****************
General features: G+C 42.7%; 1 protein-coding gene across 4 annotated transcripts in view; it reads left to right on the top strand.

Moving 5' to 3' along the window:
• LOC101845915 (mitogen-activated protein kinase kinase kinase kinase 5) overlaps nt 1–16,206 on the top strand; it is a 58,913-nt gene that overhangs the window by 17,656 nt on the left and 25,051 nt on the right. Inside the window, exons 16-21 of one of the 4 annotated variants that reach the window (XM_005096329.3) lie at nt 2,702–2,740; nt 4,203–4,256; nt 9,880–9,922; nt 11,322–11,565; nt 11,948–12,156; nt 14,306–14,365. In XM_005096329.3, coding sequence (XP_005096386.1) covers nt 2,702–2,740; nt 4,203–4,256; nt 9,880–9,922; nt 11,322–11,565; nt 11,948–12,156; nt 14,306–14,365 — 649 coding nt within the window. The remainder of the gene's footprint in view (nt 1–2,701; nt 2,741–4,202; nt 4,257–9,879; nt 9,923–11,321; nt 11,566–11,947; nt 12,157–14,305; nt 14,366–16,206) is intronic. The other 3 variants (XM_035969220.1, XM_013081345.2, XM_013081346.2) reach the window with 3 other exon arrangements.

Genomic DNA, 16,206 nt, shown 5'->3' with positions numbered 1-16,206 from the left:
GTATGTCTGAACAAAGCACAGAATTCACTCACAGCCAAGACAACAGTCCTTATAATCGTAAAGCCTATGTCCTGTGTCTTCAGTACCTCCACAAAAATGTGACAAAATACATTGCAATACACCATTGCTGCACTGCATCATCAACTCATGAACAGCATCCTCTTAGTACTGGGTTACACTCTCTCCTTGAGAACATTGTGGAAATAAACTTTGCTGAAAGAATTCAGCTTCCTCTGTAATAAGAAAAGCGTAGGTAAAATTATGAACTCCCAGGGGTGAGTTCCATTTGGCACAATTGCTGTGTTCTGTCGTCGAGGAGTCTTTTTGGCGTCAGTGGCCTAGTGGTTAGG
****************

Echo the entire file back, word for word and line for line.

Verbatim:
General features: G+C 42.7%; 1 protein-coding gene across 4 annotated transcripts in view; it reads left to right on the top strand.

Moving 5' to 3' along the window:
• LOC101845915 (mitogen-activated protein kinase kinase kinase kinase 5) overlaps nt 1–16,206 on the top strand; it is a 58,913-nt gene that overhangs the window by 17,656 nt on the left and 25,051 nt on the right. Inside the window, exons 16-21 of one of the 4 annotated variants that reach the window (XM_005096329.3) lie at nt 2,702–2,740; nt 4,203–4,256; nt 9,880–9,922; nt 11,322–11,565; nt 11,948–12,156; nt 14,306–14,365. In XM_005096329.3, coding sequence (XP_005096386.1) covers nt 2,702–2,740; nt 4,203–4,256; nt 9,880–9,922; nt 11,322–11,565; nt 11,948–12,156; nt 14,306–14,365 — 649 coding nt within the window. The remainder of the gene's footprint in view (nt 1–2,701; nt 2,741–4,202; nt 4,257–9,879; nt 9,923–11,321; nt 11,566–11,947; nt 12,157–14,305; nt 14,366–16,206) is intronic. The other 3 variants (XM_035969220.1, XM_013081345.2, XM_013081346.2) reach the window with 3 other exon arrangements.

Genomic DNA, 16,206 nt, shown 5'->3' with positions numbered 1-16,206 from the left:
GTATGTCTGAACAAAGCACAGAATTCACTCACAGCCAAGACAACAGTCCTTATAATCGTAAAGCCTATGTCCTGTGTCTTCAGTACCTCCACAAAAATGTGACAAAATACATTGCAATACACCATTGCTGCACTGCATCATCAACTCATGAACAGCATCCTCTTAGTACTGGGTTACACTCTCTCCTTGAGAACATTGTGGAAATAAACTTTGCTGAAAGAATTCAGCTTCCTCTGTAATAAGAAAAGCGTAGGTAAAATTATGAACTCCCAGGGGTGAGTTCCATTTGGCACAATTGCTGTGTTCTGTCGTCGAGGAGTCTTTTTGGCGTCAGTGGCCTAGTGGTTAGG